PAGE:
The National Automobile Dealers Association is launching an initiative that focuses on promoting dealership careers. The job of the service technician is one of the first that NADA will highlight in its program, set to debut next year.
"As automotive technology continues to get more and more complex, technician jobs may need the STEM classification, which may help with funding for training programs as well as candidate recruitment," says Jonathan Collegio, NADA's senior vice president for public affairs.
"This is one of the things the NADA Foundation and some state associations will be investigating as we roll out the initiative," Collegio adds.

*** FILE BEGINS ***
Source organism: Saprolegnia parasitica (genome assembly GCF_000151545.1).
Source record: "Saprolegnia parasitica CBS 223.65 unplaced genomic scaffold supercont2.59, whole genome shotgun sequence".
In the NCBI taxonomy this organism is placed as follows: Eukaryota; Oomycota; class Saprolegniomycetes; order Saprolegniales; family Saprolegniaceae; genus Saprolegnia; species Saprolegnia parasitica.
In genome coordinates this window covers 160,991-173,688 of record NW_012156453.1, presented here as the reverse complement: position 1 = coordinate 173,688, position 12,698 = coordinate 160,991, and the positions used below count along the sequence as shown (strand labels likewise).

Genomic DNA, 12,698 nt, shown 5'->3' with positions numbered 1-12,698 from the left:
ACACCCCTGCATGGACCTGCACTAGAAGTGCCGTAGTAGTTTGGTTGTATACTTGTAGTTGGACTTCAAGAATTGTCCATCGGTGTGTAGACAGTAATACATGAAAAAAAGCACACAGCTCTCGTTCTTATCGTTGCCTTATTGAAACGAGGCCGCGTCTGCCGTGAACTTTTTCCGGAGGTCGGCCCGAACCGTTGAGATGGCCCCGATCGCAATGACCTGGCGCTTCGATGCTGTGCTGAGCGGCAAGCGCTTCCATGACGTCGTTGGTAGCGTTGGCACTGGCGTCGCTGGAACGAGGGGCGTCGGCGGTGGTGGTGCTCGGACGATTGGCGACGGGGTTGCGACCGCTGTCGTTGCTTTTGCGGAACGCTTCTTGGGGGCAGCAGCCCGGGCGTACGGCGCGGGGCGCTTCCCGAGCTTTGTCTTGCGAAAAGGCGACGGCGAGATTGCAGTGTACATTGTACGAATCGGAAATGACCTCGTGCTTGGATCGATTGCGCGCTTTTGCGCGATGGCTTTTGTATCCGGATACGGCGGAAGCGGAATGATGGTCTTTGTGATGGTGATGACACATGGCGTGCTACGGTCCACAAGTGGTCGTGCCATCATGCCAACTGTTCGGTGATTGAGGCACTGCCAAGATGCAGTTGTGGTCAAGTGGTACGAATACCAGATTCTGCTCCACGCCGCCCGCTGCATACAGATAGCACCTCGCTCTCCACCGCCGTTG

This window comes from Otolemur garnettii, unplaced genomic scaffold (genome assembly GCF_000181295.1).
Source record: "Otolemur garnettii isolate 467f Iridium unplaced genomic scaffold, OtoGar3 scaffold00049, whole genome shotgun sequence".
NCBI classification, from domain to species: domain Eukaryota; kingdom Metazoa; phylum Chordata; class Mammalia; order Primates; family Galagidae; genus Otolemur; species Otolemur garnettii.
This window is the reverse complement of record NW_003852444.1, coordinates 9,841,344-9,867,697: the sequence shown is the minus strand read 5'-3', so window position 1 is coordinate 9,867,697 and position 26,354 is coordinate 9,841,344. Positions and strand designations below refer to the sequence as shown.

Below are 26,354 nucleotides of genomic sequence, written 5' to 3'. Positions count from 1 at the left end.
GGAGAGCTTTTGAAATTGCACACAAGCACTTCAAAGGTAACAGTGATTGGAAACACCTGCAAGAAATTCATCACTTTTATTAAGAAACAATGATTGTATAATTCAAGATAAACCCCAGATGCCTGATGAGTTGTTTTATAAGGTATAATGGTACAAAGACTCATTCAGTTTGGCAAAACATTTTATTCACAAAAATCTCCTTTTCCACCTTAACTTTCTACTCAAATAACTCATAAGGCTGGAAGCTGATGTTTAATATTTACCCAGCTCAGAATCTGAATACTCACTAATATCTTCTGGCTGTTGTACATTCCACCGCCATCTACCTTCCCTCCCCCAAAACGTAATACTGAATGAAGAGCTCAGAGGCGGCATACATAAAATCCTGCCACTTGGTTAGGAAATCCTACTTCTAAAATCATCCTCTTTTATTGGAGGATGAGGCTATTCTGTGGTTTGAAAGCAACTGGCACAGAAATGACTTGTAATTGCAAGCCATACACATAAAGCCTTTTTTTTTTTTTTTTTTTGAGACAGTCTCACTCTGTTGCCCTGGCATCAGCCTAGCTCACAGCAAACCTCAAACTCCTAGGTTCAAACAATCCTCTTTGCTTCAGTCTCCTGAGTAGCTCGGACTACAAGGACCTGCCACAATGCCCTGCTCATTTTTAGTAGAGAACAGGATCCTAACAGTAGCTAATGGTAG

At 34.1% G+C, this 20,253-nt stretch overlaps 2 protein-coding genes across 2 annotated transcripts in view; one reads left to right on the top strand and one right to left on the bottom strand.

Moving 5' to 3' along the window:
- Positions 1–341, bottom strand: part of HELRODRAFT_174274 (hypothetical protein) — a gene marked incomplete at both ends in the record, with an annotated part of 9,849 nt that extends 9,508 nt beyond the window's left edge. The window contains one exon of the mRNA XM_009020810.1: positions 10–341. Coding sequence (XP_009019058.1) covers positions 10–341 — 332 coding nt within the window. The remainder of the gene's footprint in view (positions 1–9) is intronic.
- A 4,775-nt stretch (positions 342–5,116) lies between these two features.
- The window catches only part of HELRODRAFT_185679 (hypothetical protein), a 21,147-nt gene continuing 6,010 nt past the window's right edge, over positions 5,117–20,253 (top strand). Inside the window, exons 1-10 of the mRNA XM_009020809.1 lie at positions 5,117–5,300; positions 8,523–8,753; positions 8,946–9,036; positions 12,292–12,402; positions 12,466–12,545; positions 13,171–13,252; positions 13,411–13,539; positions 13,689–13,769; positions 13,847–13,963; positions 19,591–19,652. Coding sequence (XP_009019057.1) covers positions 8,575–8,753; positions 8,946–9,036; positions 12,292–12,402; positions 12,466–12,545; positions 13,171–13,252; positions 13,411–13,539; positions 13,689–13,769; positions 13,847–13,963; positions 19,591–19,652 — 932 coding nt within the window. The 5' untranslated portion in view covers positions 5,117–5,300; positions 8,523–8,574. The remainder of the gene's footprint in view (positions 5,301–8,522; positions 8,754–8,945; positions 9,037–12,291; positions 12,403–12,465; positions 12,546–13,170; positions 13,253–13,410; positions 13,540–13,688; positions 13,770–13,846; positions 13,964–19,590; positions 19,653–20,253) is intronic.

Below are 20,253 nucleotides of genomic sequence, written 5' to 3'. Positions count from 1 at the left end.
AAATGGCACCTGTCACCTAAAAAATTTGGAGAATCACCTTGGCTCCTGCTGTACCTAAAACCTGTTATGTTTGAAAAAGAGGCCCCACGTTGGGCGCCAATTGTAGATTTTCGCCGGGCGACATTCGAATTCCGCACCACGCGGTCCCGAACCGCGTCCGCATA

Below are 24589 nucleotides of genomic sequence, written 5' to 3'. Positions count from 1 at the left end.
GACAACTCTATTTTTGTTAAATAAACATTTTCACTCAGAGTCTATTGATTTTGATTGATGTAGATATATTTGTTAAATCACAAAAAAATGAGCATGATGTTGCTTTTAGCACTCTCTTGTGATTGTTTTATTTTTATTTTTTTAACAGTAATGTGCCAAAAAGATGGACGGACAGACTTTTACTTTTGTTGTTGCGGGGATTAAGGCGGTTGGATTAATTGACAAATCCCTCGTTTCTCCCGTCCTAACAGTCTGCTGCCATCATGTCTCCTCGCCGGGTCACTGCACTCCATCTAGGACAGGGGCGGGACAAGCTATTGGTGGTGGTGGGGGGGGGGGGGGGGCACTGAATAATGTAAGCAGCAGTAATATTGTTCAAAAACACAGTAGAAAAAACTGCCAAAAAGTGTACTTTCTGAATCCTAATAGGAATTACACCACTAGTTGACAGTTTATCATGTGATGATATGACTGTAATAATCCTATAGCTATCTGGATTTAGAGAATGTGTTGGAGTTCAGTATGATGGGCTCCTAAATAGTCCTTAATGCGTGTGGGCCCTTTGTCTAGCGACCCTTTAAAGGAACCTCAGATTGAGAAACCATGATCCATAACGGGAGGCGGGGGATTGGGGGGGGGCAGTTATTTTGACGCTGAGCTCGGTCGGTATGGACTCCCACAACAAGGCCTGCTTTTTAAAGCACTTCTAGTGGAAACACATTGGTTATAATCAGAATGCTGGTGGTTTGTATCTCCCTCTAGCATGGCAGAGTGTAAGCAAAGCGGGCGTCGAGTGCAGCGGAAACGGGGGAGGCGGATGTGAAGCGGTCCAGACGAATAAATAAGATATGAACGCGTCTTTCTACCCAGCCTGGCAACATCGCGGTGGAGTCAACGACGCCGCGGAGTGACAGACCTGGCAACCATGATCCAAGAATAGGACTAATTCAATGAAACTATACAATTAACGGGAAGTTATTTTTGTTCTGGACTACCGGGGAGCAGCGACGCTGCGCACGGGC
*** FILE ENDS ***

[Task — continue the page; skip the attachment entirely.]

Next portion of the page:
During my visit with Nissan service executives here last month, I watched some of the automaker's in-house master techs, who work with technicians at Nissan and Infiniti dealerships, use many of the skills that a STEM-based education would provide.
Looking over the courses taught by Universal Technical Institute and other automotive technician training schools, I find few offerings beyond dealing with mechanical or electrical systems in vehicles.
The Nissan technical specialists I spent the day with agree that tomorrow's service techs are going to need to be better thinkers and communicators.
They will use a variety of advanced tools to solve complex technical problems.
It's precisely the type of career for which a STEM-based education is designed to prepare students.